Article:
Whether it is because of concerns for their health, or because lockdown has afforded people more time to get round to doing it, interest in will writing has risen sharply during the pandemic.
Consumer champion Which? say that they saw a more than 600% rise in interest in will writing in April 2020 when compared to the previous year.
And, interestingly, a popular will writing service told This is Money that interest in 2020 peaked on the day Boris Johnson was admitted to intensive care after suffering with coronavirus.
Despite this, a recent survey by The Law Society revealed that 56% of respondents hadn’t made one.
So, if you haven’t yet made your will, here are six reasons you should. And, if you do already have a will, read on to find out why it’s so vital you keep it regularly updated.
1. It gives you control over what happens to your possessions when you die
The most obvious reason for having a will is that it puts you in control of your money, assets, property and possessions when you die.
In your will, you can outline how you would like your estate to be divided when you pass away, ensuring your spouse, partner and family inherit what you intend them to.
If you don’t make a will, your assets could end up not going to the people you want. For example, if the family home is in your name, your unmarried partner and stepchildren won’t automatically inherit the property if you die without a will.
2. You can identify guardians for your children
Your will doesn’t just let you decide who your assets should pass to when you pass away. It also allows you to express wishes to what will happen to your children when you’re no longer around.
If your dependents are under the age of 18, you can use your will to appoint legal guardians. If you don’t, the family court may end up having to decide, and they could choose a person you wouldn’t agree with.
3. It means less time and hassle for your family
A will makes it considerably easier for your family and friends to sort everything out when you die.
Without a will, the process can be more time-consuming and stressful, and it could take significant time before control of your assets passes to your loved ones.
4. It ensures nothing is “missed” when you die
If you die without a will, your family may struggle to deal with all the paperwork relating to your financial position. It’s easy for them to miss a previous pension, life insurance policy, or savings account as they deal with your estate.
If you make a will, you can clearly identify all your assets and who they should pass to when you’re no longer around. lt ensures your family don’t lose out on potentially significant assets because they simply can’t find them or don’t know they exist.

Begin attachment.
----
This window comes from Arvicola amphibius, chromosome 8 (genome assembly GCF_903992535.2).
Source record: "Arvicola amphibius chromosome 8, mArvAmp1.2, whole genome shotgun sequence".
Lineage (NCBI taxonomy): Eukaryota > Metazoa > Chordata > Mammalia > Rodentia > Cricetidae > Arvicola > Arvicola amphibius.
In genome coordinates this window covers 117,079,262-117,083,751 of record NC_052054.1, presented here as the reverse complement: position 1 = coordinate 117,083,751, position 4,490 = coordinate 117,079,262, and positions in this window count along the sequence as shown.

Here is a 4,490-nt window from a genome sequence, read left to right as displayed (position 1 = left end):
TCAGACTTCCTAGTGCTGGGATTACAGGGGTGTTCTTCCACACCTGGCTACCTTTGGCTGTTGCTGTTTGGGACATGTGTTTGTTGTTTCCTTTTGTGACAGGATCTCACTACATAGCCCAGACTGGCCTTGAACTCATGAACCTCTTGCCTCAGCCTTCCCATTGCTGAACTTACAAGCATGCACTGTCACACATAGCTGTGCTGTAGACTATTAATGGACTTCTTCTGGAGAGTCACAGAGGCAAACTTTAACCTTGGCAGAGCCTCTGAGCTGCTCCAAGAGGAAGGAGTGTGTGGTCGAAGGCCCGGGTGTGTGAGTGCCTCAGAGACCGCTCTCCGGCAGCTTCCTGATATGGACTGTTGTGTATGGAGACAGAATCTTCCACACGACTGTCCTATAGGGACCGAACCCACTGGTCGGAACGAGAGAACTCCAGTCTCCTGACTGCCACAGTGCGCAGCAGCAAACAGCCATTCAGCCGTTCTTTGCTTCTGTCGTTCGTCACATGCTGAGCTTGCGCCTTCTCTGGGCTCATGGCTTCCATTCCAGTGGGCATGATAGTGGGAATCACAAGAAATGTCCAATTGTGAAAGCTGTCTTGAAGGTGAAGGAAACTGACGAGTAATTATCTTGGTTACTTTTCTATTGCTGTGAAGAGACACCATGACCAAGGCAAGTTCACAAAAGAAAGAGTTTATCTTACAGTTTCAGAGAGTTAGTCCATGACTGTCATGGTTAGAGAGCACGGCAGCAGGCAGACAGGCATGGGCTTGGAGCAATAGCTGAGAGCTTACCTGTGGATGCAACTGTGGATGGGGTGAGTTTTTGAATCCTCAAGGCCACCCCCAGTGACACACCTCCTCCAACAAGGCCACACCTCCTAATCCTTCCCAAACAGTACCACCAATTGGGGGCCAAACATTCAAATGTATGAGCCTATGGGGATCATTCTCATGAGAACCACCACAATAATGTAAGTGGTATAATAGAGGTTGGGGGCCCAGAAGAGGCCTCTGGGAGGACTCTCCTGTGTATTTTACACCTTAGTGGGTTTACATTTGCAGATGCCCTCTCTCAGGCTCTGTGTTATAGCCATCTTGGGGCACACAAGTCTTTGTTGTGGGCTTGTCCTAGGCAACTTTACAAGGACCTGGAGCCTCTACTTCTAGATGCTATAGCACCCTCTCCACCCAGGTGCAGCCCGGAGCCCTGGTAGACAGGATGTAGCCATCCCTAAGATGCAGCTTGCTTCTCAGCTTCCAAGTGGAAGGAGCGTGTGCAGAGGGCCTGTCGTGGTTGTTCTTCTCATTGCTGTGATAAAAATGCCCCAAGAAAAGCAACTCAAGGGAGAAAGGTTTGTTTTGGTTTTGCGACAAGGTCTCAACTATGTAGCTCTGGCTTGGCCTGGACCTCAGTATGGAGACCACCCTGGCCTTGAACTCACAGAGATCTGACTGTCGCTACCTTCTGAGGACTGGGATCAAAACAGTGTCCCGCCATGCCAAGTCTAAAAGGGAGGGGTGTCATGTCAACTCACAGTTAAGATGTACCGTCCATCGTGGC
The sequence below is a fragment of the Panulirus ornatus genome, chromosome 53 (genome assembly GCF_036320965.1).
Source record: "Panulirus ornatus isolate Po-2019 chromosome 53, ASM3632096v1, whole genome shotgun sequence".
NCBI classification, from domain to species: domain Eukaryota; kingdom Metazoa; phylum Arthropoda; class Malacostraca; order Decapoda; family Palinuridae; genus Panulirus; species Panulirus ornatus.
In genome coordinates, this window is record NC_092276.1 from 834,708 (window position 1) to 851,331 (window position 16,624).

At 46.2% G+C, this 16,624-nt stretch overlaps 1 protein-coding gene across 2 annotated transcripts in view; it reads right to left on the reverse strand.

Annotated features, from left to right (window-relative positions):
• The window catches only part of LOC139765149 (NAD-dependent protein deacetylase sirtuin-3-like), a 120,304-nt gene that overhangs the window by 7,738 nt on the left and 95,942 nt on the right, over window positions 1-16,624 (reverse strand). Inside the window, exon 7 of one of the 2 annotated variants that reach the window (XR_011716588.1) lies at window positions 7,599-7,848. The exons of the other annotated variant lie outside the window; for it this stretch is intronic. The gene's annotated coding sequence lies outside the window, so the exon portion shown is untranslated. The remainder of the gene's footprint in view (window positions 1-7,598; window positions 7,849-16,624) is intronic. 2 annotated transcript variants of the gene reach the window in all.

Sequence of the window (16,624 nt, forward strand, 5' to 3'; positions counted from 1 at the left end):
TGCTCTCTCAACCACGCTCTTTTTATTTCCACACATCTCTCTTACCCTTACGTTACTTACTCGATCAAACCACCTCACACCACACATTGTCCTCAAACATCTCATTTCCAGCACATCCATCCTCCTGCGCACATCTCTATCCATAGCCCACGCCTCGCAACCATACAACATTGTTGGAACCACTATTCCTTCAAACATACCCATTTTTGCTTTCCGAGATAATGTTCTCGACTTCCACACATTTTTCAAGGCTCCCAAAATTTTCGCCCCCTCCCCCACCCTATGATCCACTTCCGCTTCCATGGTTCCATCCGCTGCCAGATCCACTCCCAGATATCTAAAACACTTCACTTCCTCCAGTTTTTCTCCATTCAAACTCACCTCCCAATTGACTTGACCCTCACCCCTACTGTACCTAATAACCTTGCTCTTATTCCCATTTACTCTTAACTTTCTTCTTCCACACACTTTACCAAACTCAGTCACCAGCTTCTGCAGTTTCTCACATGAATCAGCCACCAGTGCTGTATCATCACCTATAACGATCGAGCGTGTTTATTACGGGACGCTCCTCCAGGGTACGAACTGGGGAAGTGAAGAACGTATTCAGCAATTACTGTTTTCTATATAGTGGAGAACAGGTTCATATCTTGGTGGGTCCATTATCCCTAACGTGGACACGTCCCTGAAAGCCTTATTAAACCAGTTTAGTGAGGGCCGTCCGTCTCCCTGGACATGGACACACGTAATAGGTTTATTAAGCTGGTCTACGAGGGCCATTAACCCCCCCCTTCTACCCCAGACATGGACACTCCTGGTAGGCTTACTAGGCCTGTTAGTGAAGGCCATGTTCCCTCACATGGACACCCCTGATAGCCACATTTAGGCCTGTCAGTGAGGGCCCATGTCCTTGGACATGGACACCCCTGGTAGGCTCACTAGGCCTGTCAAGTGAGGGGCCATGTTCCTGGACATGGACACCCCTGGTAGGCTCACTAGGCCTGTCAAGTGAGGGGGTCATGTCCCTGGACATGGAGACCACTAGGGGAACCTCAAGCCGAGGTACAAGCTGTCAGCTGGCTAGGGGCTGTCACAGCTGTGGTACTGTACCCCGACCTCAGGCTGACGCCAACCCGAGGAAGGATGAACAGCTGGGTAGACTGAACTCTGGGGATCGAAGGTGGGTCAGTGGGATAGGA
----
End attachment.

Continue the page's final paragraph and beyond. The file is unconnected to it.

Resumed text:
5. It can help avoid disputes when you’re no longer around
Sadly, dividing up an estate can lead to disputes and arguments between your beneficiaries.
The FT reports that the number of contested wills being heard at the High Court reached an all-time high in 2019, at 188 cases — an increase of 47% year-on-year.
As house prices and the value of estates rise, a growing number are seen by potential claimants as worth contesting.
Squabbles over your assets can permanently damage family relationships and end up costing thousands in legal fees. A well-written will can help to avoid such disputes.
6. It can help you to mitigate Inheritance Tax
The amount of Inheritance Tax your estate will pay depends on the value of your assets and who you leave them to.
For example, anything left to your spouse or civil partner will be automatically exempt from Inheritance Tax. And, if you leave a property to direct lineal descendants such as children or grandchildren, this could also reduce your Inheritance Tax liability.
Making a will and specifying what should happen to your assets when you die can help to make your estate plan as tax-efficient as possible.
Why you should update your will regularly
If you have made a will – great! It will help your loved ones when you’re no longer around.
However, making a will isn’t just a one-time job. It’s important that you regularly update it, so it remains appropriate for your needs.
For example, if you remarry, have children (or grandchildren) then you may want to change how your estate is distributed. Or, perhaps, you want to change one of your executors or someone named in your will dies before you.
Reviewing your will on a regular basis can ensure it’s always up to date. It’s also important to update things like your pension death benefit nominations to make sure that these are also passed to the right people when you’re no longer around.
Get in touch
If it’s time to write or update your will, or you want to have a wider estate planning conversation, please get in touch. Please email firstname.lastname@example.org or call 01454 416 653 to find out more.